Deal value mindset: Priming your organisation to make the most of digital capability acquisitions
August 06, 2018
By Sarah Moore, Deals People Partner and Natalie Nash, Director, PwC
Businesses are looking at acquisitions to bring in the creative talent and innovative technological capabilities that will enable them to compete in markets facing disruption and change. Yet the value potential can easily be lost through a lack of organisational understanding about what’s been acquired and purchased and why, or an unwillingness to make the necessary shifts in mindset, operations and talent management. So how can your business ensure it is ready?
We’ve known for some time that deals that enhance technological capabilities produce superior returns. While synergy and scale remain key deal drivers, the search for game-changing capabilities continues to gather pace as businesses look to stay relevant, access fresh revenue streams or even overhaul their entire business model.
We are seeing that many of the targets in the current deal market are tech start-ups or niche businesses operating in high-growth markets. What you’re buying is the talent as much as the systems or market foothold. Their cultural DNA is agile, entrepreneurial and often unconventional. The appeal of acquisition by a larger enterprise doesn’t just include monetising the creativity and hard work that’s gone into developing the business, but also the chance to harness their innovations and develop their careers on a much bigger stage.
We’ve seen deals where acquisition has been a win-win for both buyer and seller. We’ve also seen deals that looked good on paper, but the value was never realised. Common reasons include uncertainty within the acquiring organisation about what to do with the new capabilities and aligning digital skills and mind-sets to the new organisational culture. In turn, the acquired business can easily get lost and forgotten within the bigger group. Ideas and innovations can also be held back or even smothered altogether by slow and risk-averse decision-making processes and lack of understanding of how to enhance the newly acquired capabilities. The result? Key talent can become frustrated and leave.
What would it take to avoid these pitfalls and make full use of the potential? We believe that making the most of and delivering truly transformational M&A requires a mindset shift within the acquiring business:
1. Embracing the possibilities of change
Looking forwards at how markets are changing and the possibilities this opens up, rather than looking backwards at how to defend market share and continuing to do what you’ve always done.
What capabilities would enable your business to capitalise on digital disruption and what role could acquisitions play in acquiring them?
How can you look beyond preconceived assumptions about your own organisation’s capabilities and those of the business you’re buying? Also think about what a private equity acquirer might do with the acquired business to maximise value and lay the foundations for transformation.
2. Bringing innovation into the centre of the organisation
The ‘antibodies’ that stifle innovation include a culture that sees both new ideas and the businesses acquired to drive them as separate from the mainstream operations. Therefore, it will be slow to commercialise new ideas. Alongside a change of mindset, bringing innovation into the mainstream culture therefore calls for a shift in decision making processes, performance management and incentives.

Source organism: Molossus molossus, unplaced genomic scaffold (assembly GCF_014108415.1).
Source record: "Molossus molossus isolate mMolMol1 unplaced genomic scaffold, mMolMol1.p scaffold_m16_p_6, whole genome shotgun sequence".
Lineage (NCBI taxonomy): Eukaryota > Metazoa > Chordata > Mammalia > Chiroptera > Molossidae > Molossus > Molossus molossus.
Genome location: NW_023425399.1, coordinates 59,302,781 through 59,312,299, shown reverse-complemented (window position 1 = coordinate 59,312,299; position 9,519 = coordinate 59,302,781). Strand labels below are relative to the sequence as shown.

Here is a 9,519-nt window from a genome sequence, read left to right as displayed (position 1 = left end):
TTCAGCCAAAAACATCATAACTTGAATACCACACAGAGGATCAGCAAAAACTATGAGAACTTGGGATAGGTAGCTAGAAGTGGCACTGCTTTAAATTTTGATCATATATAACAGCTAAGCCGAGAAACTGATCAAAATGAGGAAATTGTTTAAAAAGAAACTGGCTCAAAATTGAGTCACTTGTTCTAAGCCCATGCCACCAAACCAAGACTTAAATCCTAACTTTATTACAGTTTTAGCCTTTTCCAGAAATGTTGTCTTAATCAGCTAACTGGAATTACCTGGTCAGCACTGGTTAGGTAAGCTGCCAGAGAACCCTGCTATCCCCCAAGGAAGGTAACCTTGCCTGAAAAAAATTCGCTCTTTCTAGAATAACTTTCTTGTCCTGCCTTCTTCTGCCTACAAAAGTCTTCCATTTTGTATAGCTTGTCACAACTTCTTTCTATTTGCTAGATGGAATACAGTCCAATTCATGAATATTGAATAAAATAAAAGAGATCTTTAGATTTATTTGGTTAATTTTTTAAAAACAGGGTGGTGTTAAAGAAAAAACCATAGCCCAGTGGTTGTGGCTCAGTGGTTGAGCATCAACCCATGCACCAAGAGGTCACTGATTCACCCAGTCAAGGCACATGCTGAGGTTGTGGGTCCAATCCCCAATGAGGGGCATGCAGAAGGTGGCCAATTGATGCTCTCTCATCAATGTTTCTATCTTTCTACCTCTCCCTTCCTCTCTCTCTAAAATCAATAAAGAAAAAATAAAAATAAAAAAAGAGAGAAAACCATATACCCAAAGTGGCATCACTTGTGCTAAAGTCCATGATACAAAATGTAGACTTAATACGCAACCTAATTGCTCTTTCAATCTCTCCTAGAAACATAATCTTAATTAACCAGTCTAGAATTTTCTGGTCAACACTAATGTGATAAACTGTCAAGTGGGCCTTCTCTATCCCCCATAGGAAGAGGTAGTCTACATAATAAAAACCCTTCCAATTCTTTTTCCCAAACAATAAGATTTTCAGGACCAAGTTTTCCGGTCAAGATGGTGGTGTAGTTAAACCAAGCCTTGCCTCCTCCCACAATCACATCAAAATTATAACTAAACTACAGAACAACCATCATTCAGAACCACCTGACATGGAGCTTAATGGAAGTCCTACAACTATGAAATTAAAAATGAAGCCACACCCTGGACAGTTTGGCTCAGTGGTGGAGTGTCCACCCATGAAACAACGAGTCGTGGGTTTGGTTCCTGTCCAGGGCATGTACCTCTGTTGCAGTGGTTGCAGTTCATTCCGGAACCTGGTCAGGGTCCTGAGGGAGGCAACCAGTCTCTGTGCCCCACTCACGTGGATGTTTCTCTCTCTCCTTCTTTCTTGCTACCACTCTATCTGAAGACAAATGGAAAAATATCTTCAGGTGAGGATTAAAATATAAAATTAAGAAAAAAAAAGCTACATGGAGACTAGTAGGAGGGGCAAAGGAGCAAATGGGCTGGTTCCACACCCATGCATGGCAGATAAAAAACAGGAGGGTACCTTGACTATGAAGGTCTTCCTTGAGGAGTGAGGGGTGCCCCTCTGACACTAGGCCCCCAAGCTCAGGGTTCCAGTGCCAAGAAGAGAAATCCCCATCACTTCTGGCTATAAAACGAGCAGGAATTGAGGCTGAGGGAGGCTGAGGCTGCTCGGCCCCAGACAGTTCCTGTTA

3. Bringing ways of working up to date
Think about how to create an Employee Value Proposition and ways of working that are sufficiently agile and flexible to suit people who’ve worked as contractors and within small start-ups. A culture that embraces different working styles and capitalises on the digital platforms it can offer will have greater ability to integrate new workforces and products.
4. Identify value potential and mobilise the organisation behind this
When integrating capabilities-led acquisitions, it’s important to identify the essence of the value potential and how to protect and enhance it. This is likely to include how to retain key talent and how to give them the necessary scope and support to succeed. You want them to remain entrepreneurial, but also feel they have a future within your organisation.
5. Hands-on integration team
The right team is vital. While project managers are clearly essential, it’s also important to include specialists who understand the nature of what’s being bought and how to harness it – a new technology, for example.
6. Sustain the momentum
The window of opportunity to deliver is limited, so it’s important to gain and sustain momentum. If there is a delay in realising the gains, the organisation will lose interest and the potential will be lost. It’s important to build in proactive monitoring and response by looking at lag indicators such as new product launches or customer enquiries rather than waiting for lag measures such as sales, by which time the post-deal momentum could be lost.
7. Take your organisation with you
Delivering deal value requires understanding and input from the entire organisation rather than just a few dedicated individuals or teams. Explain what is being bought, the value it can bring and how this will be achieved. These communications should form part of a regular two-way dialogue. The more your organisation understands the rationale, the more it can contribute to realising the potential.
Set up to succeed
So, opportunities for transformational M&A are increasing. But it takes a deal value mindset to make the most of these openings. Businesses with this mindset are not only equipped to execute the transaction quickly and effectively, they also have the culture, operational agility and talent management to make the deal pay.
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